Undergraduate Course: Democracy and contemporary capitalism (PLIT10139)
|School||School of Social and Political Science
||College||College of Arts, Humanities and Social Sciences
|Credit level (Normal year taken)||SCQF Level 10 (Year 3 Undergraduate)
||Availability||Available to all students
|Summary||The course examines the complicated relationship between democracy and modern capitalism. It will probe both the complementarities and conflicts that emerge from the interaction of these systems and explore their relation to today's major political challenges including the rise of populism, growing inequality, economic stagnation, technocratic governance, financial and ecological crises, and the spread of illiberal democracies. The course will advance a theoretically grounded and historical understanding of the socioeconomic tensions produced by maturing capitalist democracies while incorporating core themes of political science such as state theory, the exercise of political power, the distribution consequences of globalisation, the evolution of the welfare state, and comparative models of market economies.
The course will be situated in the context of today's major challenges and focus on how different authors interpret the present relationship between capitalism and democracy. Initial lectures will examine theoretical arguments concerning the incompatibility of democracy and capitalism, and counterpose these with the view that one is not possible without the other. This will be supplemented with an historical assessment of the developmental trajectory and evolution of (advanced) capitalist democracies.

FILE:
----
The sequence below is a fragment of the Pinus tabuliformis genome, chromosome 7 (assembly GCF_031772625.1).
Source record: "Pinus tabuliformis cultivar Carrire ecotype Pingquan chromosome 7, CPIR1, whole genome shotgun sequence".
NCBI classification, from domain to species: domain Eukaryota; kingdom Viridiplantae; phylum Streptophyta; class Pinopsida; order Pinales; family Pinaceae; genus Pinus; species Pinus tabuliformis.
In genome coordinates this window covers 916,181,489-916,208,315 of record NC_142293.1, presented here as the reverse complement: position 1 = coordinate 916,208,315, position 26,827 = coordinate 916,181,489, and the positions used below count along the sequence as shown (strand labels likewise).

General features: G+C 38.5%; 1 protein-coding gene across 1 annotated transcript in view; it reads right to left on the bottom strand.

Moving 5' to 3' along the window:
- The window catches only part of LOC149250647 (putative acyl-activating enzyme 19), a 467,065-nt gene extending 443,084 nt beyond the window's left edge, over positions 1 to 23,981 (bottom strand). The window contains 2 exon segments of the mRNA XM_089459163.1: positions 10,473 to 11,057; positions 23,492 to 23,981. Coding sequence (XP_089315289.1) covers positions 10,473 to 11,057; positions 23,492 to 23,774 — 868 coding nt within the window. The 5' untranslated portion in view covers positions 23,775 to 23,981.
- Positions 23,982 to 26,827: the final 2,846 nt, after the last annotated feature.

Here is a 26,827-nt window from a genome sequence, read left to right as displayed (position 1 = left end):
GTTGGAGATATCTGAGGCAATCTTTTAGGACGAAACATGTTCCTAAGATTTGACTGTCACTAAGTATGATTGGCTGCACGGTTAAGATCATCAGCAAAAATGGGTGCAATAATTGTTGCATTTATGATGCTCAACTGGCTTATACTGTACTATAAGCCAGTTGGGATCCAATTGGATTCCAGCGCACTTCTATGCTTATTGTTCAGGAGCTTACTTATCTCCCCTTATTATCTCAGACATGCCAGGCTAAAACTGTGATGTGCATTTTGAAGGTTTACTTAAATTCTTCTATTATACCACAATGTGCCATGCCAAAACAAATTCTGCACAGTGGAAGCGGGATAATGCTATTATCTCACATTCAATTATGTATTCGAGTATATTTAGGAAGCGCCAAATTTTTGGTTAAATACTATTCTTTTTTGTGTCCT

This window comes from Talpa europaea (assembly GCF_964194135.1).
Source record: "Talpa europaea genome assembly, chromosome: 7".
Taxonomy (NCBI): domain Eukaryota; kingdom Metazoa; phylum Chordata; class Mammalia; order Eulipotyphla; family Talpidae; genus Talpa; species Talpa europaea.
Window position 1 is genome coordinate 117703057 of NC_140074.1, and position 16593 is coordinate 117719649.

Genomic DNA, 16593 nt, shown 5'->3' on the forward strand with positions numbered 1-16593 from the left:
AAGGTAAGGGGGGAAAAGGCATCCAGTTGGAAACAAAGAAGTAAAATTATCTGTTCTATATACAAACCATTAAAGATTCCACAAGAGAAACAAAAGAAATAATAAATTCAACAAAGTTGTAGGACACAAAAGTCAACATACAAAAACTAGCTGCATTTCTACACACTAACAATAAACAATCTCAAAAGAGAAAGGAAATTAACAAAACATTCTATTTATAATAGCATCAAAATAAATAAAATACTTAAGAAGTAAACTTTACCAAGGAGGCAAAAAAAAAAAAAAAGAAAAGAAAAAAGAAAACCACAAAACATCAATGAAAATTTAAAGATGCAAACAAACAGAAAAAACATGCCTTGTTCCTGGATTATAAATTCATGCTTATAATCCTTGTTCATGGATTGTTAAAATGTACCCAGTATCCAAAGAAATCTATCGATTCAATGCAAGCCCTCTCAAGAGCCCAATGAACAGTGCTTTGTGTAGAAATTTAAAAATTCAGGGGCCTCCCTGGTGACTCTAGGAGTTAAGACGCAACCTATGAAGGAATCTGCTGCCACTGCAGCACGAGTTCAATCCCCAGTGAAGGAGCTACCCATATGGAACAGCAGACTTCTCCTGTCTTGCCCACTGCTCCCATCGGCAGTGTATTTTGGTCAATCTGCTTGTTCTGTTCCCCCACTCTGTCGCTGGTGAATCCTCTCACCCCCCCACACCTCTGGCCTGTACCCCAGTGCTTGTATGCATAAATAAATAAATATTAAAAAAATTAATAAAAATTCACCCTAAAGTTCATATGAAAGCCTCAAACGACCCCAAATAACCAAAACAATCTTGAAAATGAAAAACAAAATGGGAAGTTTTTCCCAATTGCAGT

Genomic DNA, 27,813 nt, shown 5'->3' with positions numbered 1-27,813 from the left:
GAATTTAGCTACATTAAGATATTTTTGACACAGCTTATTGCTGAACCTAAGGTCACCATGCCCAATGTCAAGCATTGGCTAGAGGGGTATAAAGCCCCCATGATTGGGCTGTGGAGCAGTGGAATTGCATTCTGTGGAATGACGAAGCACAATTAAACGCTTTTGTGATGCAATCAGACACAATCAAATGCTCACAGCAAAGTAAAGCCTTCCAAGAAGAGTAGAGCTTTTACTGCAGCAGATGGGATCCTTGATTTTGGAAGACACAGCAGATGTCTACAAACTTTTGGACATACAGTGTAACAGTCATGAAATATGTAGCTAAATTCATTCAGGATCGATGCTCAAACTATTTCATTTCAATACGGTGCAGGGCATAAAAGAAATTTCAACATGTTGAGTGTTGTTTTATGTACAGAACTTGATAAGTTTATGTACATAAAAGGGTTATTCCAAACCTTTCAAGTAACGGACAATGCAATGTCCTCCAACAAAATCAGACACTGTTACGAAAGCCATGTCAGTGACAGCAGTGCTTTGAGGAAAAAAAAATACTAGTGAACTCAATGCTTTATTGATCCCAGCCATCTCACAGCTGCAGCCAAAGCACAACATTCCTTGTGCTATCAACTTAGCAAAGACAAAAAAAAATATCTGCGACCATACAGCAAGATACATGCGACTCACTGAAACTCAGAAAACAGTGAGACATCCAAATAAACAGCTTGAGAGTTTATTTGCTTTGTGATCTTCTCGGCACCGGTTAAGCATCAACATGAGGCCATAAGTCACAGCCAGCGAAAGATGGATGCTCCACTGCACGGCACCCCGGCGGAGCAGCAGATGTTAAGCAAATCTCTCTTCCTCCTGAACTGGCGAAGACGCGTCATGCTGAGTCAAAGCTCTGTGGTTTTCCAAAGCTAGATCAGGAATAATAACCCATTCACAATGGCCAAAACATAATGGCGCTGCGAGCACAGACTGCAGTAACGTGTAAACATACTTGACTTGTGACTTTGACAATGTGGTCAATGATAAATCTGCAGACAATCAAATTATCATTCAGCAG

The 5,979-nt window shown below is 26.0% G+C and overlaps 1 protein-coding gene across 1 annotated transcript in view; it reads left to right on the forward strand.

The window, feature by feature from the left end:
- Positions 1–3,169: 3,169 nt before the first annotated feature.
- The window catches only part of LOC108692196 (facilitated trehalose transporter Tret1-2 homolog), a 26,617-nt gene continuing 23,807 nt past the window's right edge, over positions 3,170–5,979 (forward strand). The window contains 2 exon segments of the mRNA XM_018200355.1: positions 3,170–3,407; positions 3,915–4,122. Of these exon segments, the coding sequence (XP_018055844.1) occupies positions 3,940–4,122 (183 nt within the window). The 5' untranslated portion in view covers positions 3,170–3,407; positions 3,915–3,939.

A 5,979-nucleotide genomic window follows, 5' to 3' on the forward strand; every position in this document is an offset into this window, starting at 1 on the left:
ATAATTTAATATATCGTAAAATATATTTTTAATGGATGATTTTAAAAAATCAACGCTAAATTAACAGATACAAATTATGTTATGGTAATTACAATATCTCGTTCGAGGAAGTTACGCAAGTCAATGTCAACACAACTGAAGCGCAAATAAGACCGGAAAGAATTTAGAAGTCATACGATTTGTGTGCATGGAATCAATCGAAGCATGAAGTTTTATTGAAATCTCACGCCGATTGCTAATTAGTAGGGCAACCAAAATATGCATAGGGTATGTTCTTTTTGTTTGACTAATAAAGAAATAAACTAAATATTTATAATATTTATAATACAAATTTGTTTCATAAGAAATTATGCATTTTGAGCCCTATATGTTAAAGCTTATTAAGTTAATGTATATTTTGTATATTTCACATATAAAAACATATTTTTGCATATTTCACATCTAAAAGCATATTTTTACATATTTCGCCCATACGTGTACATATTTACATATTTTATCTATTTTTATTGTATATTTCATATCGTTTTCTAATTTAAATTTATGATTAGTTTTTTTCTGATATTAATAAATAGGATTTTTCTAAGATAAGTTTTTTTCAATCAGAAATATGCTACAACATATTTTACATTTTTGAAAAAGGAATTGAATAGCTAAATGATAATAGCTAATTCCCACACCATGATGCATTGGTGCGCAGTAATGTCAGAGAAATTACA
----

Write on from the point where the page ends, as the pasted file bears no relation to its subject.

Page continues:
The course expands on these considerations to evaluate contending perspectives on the democratic capitalist state and the implications they hold for the exercise of political power. This will incorporate debates about Pluralism, Elite theory, Marxism, State Autonomy theory, and 'middle-range' neo-institutionalist perspectives on state action. Here, students will grapple with the question of how public policy is formulated, the appropriate role of the state, and how different social groups hold disproportionate sway over the policymaking process.
The third part of the course focuses on the challenges faced by contemporary capitalist democracies, particularly in the context of globalisation and the disturbances caused by the financial crash of 2007/08. These lectures will emphasise the close intersection of political and economic dilemmas. Subsequently, they will examine various ways to address global challenges and compare policy responses favouring either a unilateral nation-state approach (e.g. Brexit), regionalism (e.g. EU), or global co-ordination.
Information for Visiting Students
|Pre-requisites||Visiting students should have at least 4 Politics/International Relations courses at grade B or above (or be predicted to obtain this). We will only consider University/College level courses.
** as numbers are limited, visiting students should contact the Visiting Student Office directly for admission to this course **
|High Demand Course?
Course Delivery Information
|Academic year 2022/23, Available to all students (SV1)
|Learning and Teaching activities (Further Info)
Lecture Hours 10,
Seminar/Tutorial Hours 10,
Programme Level Learning and Teaching Hours 4,
Directed Learning and Independent Learning Hours
|Assessment (Further Info)
|Additional Information (Assessment)
||1st assessment: 2,500 word essay (50%)
The first essay will focus on evaluating students understanding of some fundamental theoretical debates surrounding the relationship between democracy and capitalism. Students will be marked on their ability to articulate and appraise opposing viewpoints on this relationship, as well as their capacity to relate their discussion to the historical development of capitalist democracies.